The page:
Bed Bath & Beyond reportedly sells $1B in stock to avoid bankruptcy

Bed Bath & Beyond has reportedly lined up investors for last-minute cash to help the struggling home goods retailer avoid bankruptcy — but experts doubt whether the plan will work. will work.

According to Bloomberg, Hudson’s Bay Capital Management has agreed to a preferred stock sale that Bed Bath & Beyond disclosed late Monday that will raise more than $1 billion.

After all, the retailer’s shares — which closed up 92 percent on Monday at $5.86, led by a rally in meme stock — were down more than 45 percent on Tuesday, trading at $3. Were.

“There’s no chance that the plan they announced yesterday will stop the bankruptcy filing, because the debt hole they’re in is so big,” said distressed debt expert David Vander. , partners with Tarter, Krinsky and Drogin.

“If you bought $BBBY at $5.75 you actually deserve to lose money,” tweeted CNBC anchor Jim Cramer.

“What the “geniuses” chasing bankrupt companies don’t understand is that it’s only a matter of time before these companies dump stock and use the pumps to raise much-needed cash,” tweeted the Wall Street maverick. Is.”

“Shame on Bed Bath & Beyond for taking advantage of the meme crowd who can’t control themselves from throwing good money after a bad stock,” Vander added.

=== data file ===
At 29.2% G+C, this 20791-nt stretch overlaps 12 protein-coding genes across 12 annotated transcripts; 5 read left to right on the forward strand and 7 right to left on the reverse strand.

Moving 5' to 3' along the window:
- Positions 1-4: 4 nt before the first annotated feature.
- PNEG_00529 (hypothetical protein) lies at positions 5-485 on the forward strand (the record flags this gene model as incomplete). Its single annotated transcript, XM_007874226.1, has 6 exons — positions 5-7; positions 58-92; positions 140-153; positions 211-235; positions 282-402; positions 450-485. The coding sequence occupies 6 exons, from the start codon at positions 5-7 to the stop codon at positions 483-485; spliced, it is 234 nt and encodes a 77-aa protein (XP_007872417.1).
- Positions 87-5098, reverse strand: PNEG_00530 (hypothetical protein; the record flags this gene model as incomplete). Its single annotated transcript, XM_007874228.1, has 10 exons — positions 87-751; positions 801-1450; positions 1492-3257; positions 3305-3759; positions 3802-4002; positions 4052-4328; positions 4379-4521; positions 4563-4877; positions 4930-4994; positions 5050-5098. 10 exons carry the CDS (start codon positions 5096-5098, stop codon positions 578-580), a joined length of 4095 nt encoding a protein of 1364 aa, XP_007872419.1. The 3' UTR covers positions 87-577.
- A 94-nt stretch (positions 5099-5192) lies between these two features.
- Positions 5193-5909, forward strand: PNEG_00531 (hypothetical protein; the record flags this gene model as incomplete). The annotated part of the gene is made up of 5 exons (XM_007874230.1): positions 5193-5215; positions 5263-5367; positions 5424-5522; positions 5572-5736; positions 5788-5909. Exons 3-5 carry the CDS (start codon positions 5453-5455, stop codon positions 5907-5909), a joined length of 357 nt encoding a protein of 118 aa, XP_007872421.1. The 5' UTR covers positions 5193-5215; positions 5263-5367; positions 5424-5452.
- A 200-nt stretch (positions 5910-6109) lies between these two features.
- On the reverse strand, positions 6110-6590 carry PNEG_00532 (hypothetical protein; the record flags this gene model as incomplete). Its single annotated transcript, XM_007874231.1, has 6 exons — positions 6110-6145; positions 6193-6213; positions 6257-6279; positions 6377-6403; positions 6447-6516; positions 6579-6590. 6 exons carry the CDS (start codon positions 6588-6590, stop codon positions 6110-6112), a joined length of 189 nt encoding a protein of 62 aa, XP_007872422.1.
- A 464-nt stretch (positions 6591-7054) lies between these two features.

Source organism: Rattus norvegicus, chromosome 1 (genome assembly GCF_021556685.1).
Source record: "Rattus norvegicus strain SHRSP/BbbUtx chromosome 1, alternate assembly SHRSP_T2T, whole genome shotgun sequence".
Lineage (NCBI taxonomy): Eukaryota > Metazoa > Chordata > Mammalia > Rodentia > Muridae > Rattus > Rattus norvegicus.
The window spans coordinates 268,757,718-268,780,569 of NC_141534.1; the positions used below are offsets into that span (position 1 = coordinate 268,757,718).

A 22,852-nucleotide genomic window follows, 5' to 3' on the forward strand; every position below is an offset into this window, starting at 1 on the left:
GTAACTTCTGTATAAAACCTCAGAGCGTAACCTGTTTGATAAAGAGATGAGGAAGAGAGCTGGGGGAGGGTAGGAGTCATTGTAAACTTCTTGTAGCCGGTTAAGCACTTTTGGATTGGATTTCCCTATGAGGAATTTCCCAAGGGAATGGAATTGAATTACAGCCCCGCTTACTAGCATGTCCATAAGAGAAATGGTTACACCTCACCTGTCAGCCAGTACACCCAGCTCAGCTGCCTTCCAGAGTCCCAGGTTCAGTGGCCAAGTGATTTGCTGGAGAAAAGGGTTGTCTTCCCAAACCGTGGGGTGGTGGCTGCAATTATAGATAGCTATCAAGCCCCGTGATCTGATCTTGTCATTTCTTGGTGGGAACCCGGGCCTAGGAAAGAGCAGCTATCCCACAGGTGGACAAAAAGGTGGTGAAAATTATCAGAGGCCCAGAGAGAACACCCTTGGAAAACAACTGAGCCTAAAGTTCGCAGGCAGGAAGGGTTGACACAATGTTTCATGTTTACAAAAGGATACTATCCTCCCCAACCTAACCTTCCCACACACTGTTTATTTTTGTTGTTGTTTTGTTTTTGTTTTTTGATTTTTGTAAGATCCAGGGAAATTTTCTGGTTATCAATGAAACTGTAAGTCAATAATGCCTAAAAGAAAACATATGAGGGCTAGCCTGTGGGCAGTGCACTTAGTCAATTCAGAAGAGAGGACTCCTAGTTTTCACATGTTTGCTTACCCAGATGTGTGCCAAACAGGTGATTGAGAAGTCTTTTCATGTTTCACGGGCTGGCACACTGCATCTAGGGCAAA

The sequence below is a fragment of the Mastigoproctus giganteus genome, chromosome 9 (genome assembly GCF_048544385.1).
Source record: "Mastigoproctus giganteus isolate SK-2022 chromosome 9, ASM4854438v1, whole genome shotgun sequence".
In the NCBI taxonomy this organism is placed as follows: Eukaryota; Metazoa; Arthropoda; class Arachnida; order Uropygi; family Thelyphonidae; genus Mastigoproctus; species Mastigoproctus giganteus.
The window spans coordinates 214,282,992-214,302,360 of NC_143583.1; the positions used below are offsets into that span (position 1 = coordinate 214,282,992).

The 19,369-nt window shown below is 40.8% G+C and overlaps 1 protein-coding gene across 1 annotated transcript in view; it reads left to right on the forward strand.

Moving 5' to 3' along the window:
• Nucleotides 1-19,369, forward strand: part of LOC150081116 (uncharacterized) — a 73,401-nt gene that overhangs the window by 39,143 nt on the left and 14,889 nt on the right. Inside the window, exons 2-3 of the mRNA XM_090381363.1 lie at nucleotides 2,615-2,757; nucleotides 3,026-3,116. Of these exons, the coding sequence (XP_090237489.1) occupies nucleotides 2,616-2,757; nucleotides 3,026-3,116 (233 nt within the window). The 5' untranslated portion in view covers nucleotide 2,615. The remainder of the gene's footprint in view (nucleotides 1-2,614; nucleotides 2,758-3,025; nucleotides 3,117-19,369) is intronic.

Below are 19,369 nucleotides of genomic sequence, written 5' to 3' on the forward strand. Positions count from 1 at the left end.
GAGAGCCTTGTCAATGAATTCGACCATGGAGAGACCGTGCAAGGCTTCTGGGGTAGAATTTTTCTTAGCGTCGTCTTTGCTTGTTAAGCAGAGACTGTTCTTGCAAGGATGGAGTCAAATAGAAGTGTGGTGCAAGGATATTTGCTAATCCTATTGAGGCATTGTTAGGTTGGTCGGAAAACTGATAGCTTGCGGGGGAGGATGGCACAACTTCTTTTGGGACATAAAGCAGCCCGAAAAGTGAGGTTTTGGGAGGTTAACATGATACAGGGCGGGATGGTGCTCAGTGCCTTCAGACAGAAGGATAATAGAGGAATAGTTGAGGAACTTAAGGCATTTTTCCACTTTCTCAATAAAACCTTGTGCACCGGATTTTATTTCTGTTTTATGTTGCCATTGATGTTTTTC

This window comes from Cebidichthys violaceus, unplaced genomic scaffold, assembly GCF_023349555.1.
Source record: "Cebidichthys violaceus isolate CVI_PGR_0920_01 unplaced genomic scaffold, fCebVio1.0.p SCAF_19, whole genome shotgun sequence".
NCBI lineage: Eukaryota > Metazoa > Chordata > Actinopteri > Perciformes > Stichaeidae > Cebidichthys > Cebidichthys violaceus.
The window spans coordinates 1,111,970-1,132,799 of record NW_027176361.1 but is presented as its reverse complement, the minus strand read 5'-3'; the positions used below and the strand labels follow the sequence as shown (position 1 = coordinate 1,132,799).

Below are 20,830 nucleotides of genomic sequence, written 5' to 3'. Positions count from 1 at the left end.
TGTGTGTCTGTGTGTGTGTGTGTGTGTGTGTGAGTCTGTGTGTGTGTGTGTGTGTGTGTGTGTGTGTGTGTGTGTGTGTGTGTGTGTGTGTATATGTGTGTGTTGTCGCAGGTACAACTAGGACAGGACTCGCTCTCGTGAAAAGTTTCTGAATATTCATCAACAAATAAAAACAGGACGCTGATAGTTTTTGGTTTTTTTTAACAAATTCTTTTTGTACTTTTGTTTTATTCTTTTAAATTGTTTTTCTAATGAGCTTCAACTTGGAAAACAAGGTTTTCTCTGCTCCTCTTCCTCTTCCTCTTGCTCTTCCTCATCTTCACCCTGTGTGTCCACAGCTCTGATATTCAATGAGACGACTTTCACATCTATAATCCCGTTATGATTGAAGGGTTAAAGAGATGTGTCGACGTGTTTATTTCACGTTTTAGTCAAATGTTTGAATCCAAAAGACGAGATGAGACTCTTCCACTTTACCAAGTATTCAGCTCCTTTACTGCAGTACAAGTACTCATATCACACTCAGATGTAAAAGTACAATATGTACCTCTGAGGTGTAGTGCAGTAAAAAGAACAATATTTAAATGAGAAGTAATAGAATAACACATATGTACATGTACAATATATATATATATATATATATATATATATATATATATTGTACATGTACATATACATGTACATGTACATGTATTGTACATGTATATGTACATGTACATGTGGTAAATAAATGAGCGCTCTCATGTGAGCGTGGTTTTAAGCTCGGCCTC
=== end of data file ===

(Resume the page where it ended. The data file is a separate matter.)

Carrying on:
The struggling retailer’s plan was widely criticized by bankruptcy experts and on social media.

The company on Monday announced plans to avoid bankruptcy by obtaining a $100 million credit line from one of its lenders — Sixth Street Partners — and approval to raise more than $1 billion in the sale of preferred stock, according to an SEC filing. gave The company said the funds will be used to pay down its $1.1 billion in debt.

At the same time, the home goods company admitted in a filing that it “will likely file for bankruptcy protection” if all of these transactions “are not fully completed.”

Bed Bath & Beyond — which defaulted on a JPMorgan Chase loan in January, sending it into bankruptcy — didn’t offer much hope that its plan would work.

“There are certain conditions to our receipt of proceeds upon each closing, including that our common stock remain listed on a national securities exchange, that we have sufficient authorized common stock to issue shares,” the filing said. stock, he said, adding that “existing holders of our common stock will be significantly diluted by the issuance of securities in this offering.”

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